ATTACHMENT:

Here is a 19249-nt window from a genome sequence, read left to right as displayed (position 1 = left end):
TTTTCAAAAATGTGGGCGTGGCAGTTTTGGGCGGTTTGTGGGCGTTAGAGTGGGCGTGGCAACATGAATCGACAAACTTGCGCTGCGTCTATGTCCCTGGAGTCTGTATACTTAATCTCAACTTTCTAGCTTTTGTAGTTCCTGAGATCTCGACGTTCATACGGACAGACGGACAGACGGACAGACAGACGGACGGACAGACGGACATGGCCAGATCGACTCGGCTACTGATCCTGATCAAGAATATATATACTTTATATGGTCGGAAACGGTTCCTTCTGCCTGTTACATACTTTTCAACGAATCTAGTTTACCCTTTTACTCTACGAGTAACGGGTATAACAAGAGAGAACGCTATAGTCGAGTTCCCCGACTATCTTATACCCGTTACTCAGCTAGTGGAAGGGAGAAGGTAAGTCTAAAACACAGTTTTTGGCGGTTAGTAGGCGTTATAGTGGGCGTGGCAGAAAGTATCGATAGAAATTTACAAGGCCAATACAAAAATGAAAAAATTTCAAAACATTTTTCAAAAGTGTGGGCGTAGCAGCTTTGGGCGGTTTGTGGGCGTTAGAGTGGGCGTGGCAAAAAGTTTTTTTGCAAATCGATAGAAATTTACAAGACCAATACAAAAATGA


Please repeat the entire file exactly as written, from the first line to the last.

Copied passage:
Here is a 19249-nt window from a genome sequence, read left to right as displayed (position 1 = left end):
TTTTCAAAAATGTGGGCGTGGCAGTTTTGGGCGGTTTGTGGGCGTTAGAGTGGGCGTGGCAACATGAATCGACAAACTTGCGCTGCGTCTATGTCCCTGGAGTCTGTATACTTAATCTCAACTTTCTAGCTTTTGTAGTTCCTGAGATCTCGACGTTCATACGGACAGACGGACAGACGGACAGACAGACGGACGGACAGACGGACATGGCCAGATCGACTCGGCTACTGATCCTGATCAAGAATATATATACTTTATATGGTCGGAAACGGTTCCTTCTGCCTGTTACATACTTTTCAACGAATCTAGTTTACCCTTTTACTCTACGAGTAACGGGTATAACAAGAGAGAACGCTATAGTCGAGTTCCCCGACTATCTTATACCCGTTACTCAGCTAGTGGAAGGGAGAAGGTAAGTCTAAAACACAGTTTTTGGCGGTTAGTAGGCGTTATAGTGGGCGTGGCAGAAAGTATCGATAGAAATTTACAAGGCCAATACAAAAATGAAAAAATTTCAAAACATTTTTCAAAAGTGTGGGCGTAGCAGCTTTGGGCGGTTTGTGGGCGTTAGAGTGGGCGTGGCAAAAAGTTTTTTTGCAAATCGATAGAAATTTACAAGACCAATACAAAAATGA